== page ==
“The answer is yes, but a government has to always act in an appropriate way. When the very stability of the global markets is hanging in the balance, the government must step in. And that is what they are doing,” Reid says, adding that a government must also know when to stop.
Is that always possible? “No,” he says. “It is the people who have to be vigilant and make sure the government does not over-step. One thing we always say is that it is hard to get it back once you give it up. That is a real concern now.”
However, the new administration has taken care of the one big concern he had in the past about America’s global image. “It is a whole new game… America is ready to re-engage the world. The good news is that with President Barack Obama, America is a welcoming society again. By and large, people, particularly from this region, felt that they were not welcome. Clearly, under President Obama, the welcome mat is open.” But there are internal issues that America faces as it battles recession and works to extricate itself from its financial mess.
“In the short term, America is looking inward because it is in lot of pain. The reason why we are in pain is because we are not long-term planners. We are short-term planners. We are more of a reactor society than a strategic one. We generally don’t plan for the long term, whereas the Chinese and some of the Asian societies are much better at planning,” Reid says. He cites the example of a ravaged US automobile industry that was once the world leader but lost out due to its lack of innovation. He also blames American entrepreneurs who lacked a global perspective, unlike their counterparts from other parts of the world.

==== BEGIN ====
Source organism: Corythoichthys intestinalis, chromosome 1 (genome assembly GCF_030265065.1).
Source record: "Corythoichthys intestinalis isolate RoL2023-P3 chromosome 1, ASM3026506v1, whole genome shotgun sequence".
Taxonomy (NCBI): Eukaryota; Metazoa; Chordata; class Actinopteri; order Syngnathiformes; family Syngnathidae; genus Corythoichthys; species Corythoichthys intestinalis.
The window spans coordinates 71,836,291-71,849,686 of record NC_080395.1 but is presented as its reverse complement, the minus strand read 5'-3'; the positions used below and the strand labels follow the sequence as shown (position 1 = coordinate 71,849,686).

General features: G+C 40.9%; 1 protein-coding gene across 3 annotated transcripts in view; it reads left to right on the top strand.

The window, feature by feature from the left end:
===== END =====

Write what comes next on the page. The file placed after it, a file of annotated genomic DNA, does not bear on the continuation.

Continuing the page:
“Long term, America is going to have a more open outlook because we are becoming more diverse. We still have three exports that people of the world want,” he tells me, counting education, health care and entertainment on his fingers.
Obama, according to him, has two and half years to fix things. “In 30 months, if the average American does not feel that we have turned a corner on the economic crisis... that cripples the President’s political posturing. So he has 30 months to turn this page, because if the will of the people [is] not with him, politicians will act differently with Barack Obama. Right now, politicians generally want to give him the benefit of doubt, as he has got public sentiment on his side. In 30 months, these politicians will be fighting for their own survival.”
The Gulf region, Reid says, needs to focus more on the small and medium-sized businesses in America in its attempt to diversify their economies beyond energy. Then he returns to his mother and her vegetables. “In a lot of ways, they (this region) didn’t eat vegetables. They went for the sizzle. The real trick for the region is how to sustain it when oil is below $40” per barrel, he says, urging governments here to engage with different US companies than they have in the past. Instead of trying to do deals with the 1,000 largest companies in the United States, firms in the Gulf should pursue America’s 23 million small businesses, he says, donning his analyst’s hat.
Dubai, he says, needs to identify its core customer to jump quickly out of its crisis. “The core customer is the family that wants to come and have a great experience, maybe look for a second home. There is a super-high end of the market, and there is the middle tier of the market. This is where they need to focus,” he says, giving the example of Las Vegas, which retooled its marketing efforts once it figured out that it needed to send out welcome notes to families and not just gamblers.